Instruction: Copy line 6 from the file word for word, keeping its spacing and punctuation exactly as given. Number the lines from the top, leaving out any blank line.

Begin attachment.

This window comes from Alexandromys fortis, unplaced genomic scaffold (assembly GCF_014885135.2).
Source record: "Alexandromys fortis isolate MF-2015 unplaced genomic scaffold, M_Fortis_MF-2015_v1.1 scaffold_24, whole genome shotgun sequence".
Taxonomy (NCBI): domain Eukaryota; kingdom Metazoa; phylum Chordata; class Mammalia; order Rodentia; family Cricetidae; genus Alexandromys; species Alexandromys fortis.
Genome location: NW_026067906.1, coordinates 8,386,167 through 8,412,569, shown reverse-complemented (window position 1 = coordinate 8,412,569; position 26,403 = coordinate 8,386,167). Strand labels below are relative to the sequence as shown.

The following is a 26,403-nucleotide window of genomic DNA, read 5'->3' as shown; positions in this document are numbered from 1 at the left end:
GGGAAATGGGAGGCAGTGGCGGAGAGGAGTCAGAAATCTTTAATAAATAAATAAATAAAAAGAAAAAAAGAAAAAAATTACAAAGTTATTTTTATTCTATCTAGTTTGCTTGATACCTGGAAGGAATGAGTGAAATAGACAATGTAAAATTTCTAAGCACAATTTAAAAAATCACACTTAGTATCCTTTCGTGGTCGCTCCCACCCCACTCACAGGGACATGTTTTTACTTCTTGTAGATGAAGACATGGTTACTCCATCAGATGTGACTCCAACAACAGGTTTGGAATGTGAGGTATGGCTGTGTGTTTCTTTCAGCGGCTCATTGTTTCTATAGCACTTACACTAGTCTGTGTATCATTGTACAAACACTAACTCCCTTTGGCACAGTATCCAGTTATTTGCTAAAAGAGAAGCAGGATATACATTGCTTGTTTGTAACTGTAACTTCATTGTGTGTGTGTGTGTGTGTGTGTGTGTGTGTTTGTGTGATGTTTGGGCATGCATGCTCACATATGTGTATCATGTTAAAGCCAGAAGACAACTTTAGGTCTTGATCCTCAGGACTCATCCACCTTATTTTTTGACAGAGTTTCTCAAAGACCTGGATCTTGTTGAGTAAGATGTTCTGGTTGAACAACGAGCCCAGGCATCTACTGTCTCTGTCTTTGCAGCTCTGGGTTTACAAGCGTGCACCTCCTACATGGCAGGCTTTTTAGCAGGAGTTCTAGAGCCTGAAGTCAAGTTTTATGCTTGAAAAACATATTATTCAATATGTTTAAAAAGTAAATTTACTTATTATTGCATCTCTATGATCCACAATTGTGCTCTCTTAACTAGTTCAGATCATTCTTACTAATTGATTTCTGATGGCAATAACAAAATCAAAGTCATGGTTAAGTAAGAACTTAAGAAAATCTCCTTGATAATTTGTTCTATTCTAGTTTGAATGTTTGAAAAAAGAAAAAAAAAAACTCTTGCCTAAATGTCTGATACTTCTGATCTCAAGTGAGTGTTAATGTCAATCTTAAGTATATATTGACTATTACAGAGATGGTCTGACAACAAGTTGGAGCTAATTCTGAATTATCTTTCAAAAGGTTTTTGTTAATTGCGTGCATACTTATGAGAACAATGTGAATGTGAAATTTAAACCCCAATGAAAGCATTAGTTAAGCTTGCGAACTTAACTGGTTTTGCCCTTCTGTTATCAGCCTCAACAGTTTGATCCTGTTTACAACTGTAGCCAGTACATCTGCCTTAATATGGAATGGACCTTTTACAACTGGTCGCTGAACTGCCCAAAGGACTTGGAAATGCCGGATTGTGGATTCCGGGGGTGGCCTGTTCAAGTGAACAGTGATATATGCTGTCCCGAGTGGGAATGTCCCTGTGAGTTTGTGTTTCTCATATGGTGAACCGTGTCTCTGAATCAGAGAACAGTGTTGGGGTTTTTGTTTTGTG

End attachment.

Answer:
GGGAAATGGGAGGCAGTGGCGGAGAGGAGTCAGAAATCTTTAATAAATAAATAAATAAAAAGAAAAAAAGAAAAAAATTACAAAGTTATTTTTATTCTATCTAGTTTGCTTGATACCTGGAAGGAATGAGTGAAATAGACAATGTAAAATTTCTAAGCACAATTTAAAAAATCACACTTAGTATCCTTTCGTGGTCGCTCCCACCCCACTCACAGGGACATGTTTTTACTTCTTGTAGATGAAGACATGGTTACTCCATCAGATGTGACTCCAACAACAGGTTTGGAATGTGAGGTATGGCTGTGTGTTTCTTTCAGCGGCTCATTGTTTCTATAGCACTTACACTAGTCTGTGTATCATTGTACAAACACTAACTCCCTTTGGCACAGTATCCAGTTATTTGCTAAAAGAGAAGCAGGATATACATTGCTTGTTTGTAACTGTAACTTCATTGTGTGTGTGTGTGTGTGTGTGTGTGTGTGTTTGTGTGATGTTTGGGCATGCATGCTCACATATGTGTATCATGTTAAAGCCAGAAGACAACTTTAGGTCTTGATCCTCAGGACTCATCCACCTTATTTTTTGACAGAGTTTCTCAAAGACCTGGATCTTGTTGAGTAAGATGTTCTGGTTGAACAACGAGCCCAGGCATCTACTGTCTCTGTCTTTGCAGCTCTGGGTTTACAAGCGTGCACCTCCTACATGGCAGGCTTTTTAGCAGGAGTTCTAGAGCCTGAAGTCAAGTTTTATGCTTGAAAAACATATTATTCAATATGTTTAAAAAGTAAATTTACTTATTATTGCATCTCTATGATCCACAATTGTGCTCTCTTAACTAGTTCAGATCATTCTTACTAATTGATTTCTGATGGCAATAACAAAATCAAAGTCATGGTTAAGTAAGAACTTAAGAAAATCTCCTTGATAATTTGTTCTATTCTAGTTTGAATGTTTGAAAAAAGAAAAAAAAAAACTCTTGCCTAAATGTCTGATACTTCTGATCTCAAGTGAGTGTTAATGTCAATCTTAAGTATATATTGACTATTACAGAGATGGTCTGACAACAAGTTGGAGCTAATTCTGAATTATCTTTCAAAAGGTTTTTGTTAATTGCGTGCATACTTATGAGAACAATGTGAATGTGAAATTTAAACCCCAATGAAAGCATTAGTTAAGCTTGCGAACTTAACTGGTTTTGCCCTTCTGTTATCAGCCTCAACAGTTTGATCCTGTTTACAACTGTAGCCAGTACATCTGCCTTAATATGGAATGGACCTTTTACAACTGGTCGCTGAACTGCCCAAAGGACTTGGAAATGCCGGATTGTGGATTCCGGGGGTGGCCTGTTCAAGTGAACAGTGATATATGCTGTCCCGAGTGGGAATGTCCCTGTGAGTTTGTGTTTCTCATATGGTGAACCGTGTCTCTGAATCAGAGAACAGTGTTGGGGTTTTTGTTTTGTG